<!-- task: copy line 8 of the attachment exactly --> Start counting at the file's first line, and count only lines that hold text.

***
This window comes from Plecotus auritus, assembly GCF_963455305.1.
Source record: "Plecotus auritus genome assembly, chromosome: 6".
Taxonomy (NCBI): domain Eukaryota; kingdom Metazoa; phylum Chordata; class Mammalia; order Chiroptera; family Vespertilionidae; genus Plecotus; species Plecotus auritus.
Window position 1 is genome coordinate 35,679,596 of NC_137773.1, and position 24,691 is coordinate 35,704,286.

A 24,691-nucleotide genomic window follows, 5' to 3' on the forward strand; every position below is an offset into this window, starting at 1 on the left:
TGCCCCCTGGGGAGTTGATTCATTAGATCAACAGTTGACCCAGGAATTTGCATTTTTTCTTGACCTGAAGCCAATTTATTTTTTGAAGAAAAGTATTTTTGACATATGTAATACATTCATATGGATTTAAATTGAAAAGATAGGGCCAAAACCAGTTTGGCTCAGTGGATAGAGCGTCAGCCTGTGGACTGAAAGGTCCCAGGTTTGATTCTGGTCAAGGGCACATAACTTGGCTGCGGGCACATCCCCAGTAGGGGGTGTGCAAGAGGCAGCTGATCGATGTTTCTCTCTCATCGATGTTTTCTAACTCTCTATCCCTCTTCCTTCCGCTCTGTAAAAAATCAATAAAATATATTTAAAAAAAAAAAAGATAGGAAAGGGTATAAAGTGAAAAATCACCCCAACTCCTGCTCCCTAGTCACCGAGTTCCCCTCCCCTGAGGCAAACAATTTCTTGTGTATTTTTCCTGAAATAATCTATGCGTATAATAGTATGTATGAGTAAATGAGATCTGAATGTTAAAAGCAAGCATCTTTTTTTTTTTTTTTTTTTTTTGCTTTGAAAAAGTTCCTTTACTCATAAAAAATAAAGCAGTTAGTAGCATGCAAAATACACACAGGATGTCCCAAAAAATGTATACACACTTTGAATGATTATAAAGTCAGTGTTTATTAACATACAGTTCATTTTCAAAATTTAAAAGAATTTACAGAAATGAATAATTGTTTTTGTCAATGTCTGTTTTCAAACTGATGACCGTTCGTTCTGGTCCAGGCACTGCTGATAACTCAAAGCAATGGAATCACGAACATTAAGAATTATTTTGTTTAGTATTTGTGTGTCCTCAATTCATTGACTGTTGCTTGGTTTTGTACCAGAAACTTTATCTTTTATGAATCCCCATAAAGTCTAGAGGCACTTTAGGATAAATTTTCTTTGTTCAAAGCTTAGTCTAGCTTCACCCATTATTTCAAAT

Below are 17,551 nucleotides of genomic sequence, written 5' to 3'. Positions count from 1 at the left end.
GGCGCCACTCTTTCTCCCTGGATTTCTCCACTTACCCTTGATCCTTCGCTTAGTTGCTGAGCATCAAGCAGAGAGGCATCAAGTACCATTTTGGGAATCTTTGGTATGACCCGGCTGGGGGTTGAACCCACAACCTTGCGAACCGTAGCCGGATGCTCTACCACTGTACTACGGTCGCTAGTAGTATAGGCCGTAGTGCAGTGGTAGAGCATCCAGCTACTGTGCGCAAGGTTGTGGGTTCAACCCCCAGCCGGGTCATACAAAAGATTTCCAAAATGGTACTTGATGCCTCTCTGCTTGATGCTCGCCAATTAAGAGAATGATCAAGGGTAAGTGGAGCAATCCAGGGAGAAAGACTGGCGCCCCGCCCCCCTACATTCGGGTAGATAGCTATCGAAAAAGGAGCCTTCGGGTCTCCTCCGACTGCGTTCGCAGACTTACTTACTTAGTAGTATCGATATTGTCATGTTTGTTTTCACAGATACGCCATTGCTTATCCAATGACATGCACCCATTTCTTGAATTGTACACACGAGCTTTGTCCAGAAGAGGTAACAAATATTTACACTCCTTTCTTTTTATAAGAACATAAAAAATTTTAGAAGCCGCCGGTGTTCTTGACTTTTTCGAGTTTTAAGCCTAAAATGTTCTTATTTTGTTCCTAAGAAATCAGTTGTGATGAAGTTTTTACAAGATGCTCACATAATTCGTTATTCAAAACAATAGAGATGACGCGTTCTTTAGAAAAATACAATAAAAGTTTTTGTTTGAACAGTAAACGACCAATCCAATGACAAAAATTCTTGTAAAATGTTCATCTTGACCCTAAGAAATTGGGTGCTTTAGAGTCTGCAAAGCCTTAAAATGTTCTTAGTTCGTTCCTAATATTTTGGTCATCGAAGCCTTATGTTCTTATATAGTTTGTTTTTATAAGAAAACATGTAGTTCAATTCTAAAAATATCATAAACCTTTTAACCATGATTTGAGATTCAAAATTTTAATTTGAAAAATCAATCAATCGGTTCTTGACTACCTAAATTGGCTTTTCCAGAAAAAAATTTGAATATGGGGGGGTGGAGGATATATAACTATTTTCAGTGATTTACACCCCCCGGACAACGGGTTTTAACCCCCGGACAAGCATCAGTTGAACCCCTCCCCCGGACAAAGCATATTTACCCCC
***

GGCGCCACTCTTTCTCCCTGGATTTCTCCACTTACCCTTGATCCTTCGCTTAGTTGCTGAGCATCAAGCAGAGAGGCATCAAGTACCATTTTGGGAATCTTTGGTATGACCCGGCTGGGGGTTGAACCCACAACCTTGCGAACCGTAGCCGGATGCTCTACCACTGTACTACGGTCGCTAGTAGTATAGGCCGTAGTGCAGTGGTAGAGCATCCAGCTACTGTGCGCAAGGTTGTGGGTTCAACCCCCAGCCGGGTCATACAAAAGATTTCCAAAATGGTACTTGATGCCTCTCTGCTTGATGCTCGCCAATTAAGAGAATGATCAAGGGTAAGTGGAGCAATCCAGGGAGAAAGACTGGCGCCCCGCCCCCCTACATTCGGGTAGATAGCTATCGAAAAAGGAGCCTTCGGGTCTCCTCCGACTGCGTTCGCAGACTTACTTACTTAGTAGTATCGATATTGTCATGTTTGTTTTCACAGATACGCCATTGCTTATCCAATGACATGCACCCATTTCTTGAATTGTACACACGAGCTTTGTCCAGAAGAGGTAACAAATATTTACACTCCTTTCTTTTTATAAGAACATAAAAAATTTTAGAAGCCGCCGGTGTTCTTGACTTTTTCGAGTTTTAAGCCTAAAATGTTCTTATTTTGTTCCTAAGAAATCAGTTGTGATGAAGTTTTTACAAGATGCTCACATAATTCGTTATTCAAAACAATAGAGATGACGCGTTCTTTAGAAAAATACAATAAAAGTTTTTGTTTGAACAGTAAACGACCAATCCAATGACAAAAATTCTTGTAAAATGTTCATCTTGACCCTAAGAAATTGGGTGCTTTAGAGTCTGCAAAGCCTTAAAATGTTCTTAGTTCGTTCCTAATATTTTGGTCATCGAAGCCTTATGTTCTTATATAGTTTGTTTTTATAAGAAAACATGTAGTTCAATTCTAAAAATATCATAAACCTTTTAACCATGATTTGAGATTCAAAATTTTAATTTGAAAAATCAATCAATCGGTTCTTGACTACCTAAATTGGCTTTTCCAGAAAAAAATTTGAATATGGGGGGGTGGAGGATATATAACTATTTTCAGTGATTTACACCCCCCGGACAACGGGTTTTAACCCCCGGACAAGCATCAGTTGAACCCCTCCCCCGGACAAAGCATATTTACCCCC